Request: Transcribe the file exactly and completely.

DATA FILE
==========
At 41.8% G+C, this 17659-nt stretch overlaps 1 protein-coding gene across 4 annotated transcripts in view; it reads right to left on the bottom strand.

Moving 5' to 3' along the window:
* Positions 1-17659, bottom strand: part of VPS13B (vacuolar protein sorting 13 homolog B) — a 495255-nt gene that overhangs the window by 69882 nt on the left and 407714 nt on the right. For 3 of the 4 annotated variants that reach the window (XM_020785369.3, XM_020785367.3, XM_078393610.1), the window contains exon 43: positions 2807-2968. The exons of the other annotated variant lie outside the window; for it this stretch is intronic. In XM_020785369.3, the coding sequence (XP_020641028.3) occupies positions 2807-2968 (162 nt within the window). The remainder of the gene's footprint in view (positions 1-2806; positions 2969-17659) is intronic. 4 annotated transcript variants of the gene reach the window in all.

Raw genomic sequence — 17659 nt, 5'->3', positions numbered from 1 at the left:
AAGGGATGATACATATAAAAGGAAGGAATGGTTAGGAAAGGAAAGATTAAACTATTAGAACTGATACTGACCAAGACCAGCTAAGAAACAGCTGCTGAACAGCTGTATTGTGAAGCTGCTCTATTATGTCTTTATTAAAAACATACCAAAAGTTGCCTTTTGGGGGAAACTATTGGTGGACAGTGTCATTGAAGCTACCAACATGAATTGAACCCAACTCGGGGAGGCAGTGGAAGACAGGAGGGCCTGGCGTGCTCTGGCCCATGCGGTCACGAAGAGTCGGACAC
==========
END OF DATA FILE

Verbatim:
At 41.8% G+C, this 17659-nt stretch overlaps 1 protein-coding gene across 4 annotated transcripts in view; it reads right to left on the bottom strand.

Moving 5' to 3' along the window:
* Positions 1-17659, bottom strand: part of VPS13B (vacuolar protein sorting 13 homolog B) — a 495255-nt gene that overhangs the window by 69882 nt on the left and 407714 nt on the right. For 3 of the 4 annotated variants that reach the window (XM_020785369.3, XM_020785367.3, XM_078393610.1), the window contains exon 43: positions 2807-2968. The exons of the other annotated variant lie outside the window; for it this stretch is intronic. In XM_020785369.3, the coding sequence (XP_020641028.3) occupies positions 2807-2968 (162 nt within the window). The remainder of the gene's footprint in view (positions 1-2806; positions 2969-17659) is intronic. 4 annotated transcript variants of the gene reach the window in all.

Raw genomic sequence — 17659 nt, 5'->3', positions numbered from 1 at the left:
AAGGGATGATACATATAAAAGGAAGGAATGGTTAGGAAAGGAAAGATTAAACTATTAGAACTGATACTGACCAAGACCAGCTAAGAAACAGCTGCTGAACAGCTGTATTGTGAAGCTGCTCTATTATGTCTTTATTAAAAACATACCAAAAGTTGCCTTTTGGGGGAAACTATTGGTGGACAGTGTCATTGAAGCTACCAACATGAATTGAACCCAACTCGGGGAGGCAGTGGAAGACAGGAGGGCCTGGCGTGCTCTGGCCCATGCGGTCACGAAGAGTCGGACAC